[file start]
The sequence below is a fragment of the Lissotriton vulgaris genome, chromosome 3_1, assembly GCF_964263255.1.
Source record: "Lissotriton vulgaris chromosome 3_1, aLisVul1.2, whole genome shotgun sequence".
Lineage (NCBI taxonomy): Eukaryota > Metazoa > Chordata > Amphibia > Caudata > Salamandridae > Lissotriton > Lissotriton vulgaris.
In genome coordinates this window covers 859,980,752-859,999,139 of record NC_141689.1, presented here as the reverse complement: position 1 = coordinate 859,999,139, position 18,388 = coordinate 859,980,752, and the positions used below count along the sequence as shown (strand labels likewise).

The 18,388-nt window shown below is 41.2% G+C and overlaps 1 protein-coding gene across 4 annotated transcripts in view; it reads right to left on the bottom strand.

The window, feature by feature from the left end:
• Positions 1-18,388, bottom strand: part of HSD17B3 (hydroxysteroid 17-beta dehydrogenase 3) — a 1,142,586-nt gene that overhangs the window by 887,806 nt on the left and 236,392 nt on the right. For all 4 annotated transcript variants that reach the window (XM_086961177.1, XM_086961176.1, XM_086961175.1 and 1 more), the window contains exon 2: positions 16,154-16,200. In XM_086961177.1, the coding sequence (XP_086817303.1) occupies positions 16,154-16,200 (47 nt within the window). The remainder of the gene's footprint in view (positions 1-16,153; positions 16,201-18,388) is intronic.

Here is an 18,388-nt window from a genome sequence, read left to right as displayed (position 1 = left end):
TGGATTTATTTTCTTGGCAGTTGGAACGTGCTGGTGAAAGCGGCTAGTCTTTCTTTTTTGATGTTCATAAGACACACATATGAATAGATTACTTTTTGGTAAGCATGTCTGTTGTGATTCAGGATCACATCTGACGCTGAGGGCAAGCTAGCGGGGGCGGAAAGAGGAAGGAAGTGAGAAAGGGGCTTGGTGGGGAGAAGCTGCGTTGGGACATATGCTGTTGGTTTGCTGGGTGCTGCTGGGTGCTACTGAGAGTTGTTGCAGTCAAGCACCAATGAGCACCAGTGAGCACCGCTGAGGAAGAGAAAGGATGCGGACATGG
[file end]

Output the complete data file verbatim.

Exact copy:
The sequence below is a fragment of the Lissotriton vulgaris genome, chromosome 3_1, assembly GCF_964263255.1.
Source record: "Lissotriton vulgaris chromosome 3_1, aLisVul1.2, whole genome shotgun sequence".
Lineage (NCBI taxonomy): Eukaryota > Metazoa > Chordata > Amphibia > Caudata > Salamandridae > Lissotriton > Lissotriton vulgaris.
In genome coordinates this window covers 859,980,752-859,999,139 of record NC_141689.1, presented here as the reverse complement: position 1 = coordinate 859,999,139, position 18,388 = coordinate 859,980,752, and the positions used below count along the sequence as shown (strand labels likewise).

The 18,388-nt window shown below is 41.2% G+C and overlaps 1 protein-coding gene across 4 annotated transcripts in view; it reads right to left on the bottom strand.

The window, feature by feature from the left end:
• Positions 1-18,388, bottom strand: part of HSD17B3 (hydroxysteroid 17-beta dehydrogenase 3) — a 1,142,586-nt gene that overhangs the window by 887,806 nt on the left and 236,392 nt on the right. For all 4 annotated transcript variants that reach the window (XM_086961177.1, XM_086961176.1, XM_086961175.1 and 1 more), the window contains exon 2: positions 16,154-16,200. In XM_086961177.1, the coding sequence (XP_086817303.1) occupies positions 16,154-16,200 (47 nt within the window). The remainder of the gene's footprint in view (positions 1-16,153; positions 16,201-18,388) is intronic.

Here is an 18,388-nt window from a genome sequence, read left to right as displayed (position 1 = left end):
TGGATTTATTTTCTTGGCAGTTGGAACGTGCTGGTGAAAGCGGCTAGTCTTTCTTTTTTGATGTTCATAAGACACACATATGAATAGATTACTTTTTGGTAAGCATGTCTGTTGTGATTCAGGATCACATCTGACGCTGAGGGCAAGCTAGCGGGGGCGGAAAGAGGAAGGAAGTGAGAAAGGGGCTTGGTGGGGAGAAGCTGCGTTGGGACATATGCTGTTGGTTTGCTGGGTGCTGCTGGGTGCTACTGAGAGTTGTTGCAGTCAAGCACCAATGAGCACCAGTGAGCACCGCTGAGGAAGAGAAAGGATGCGGACATGG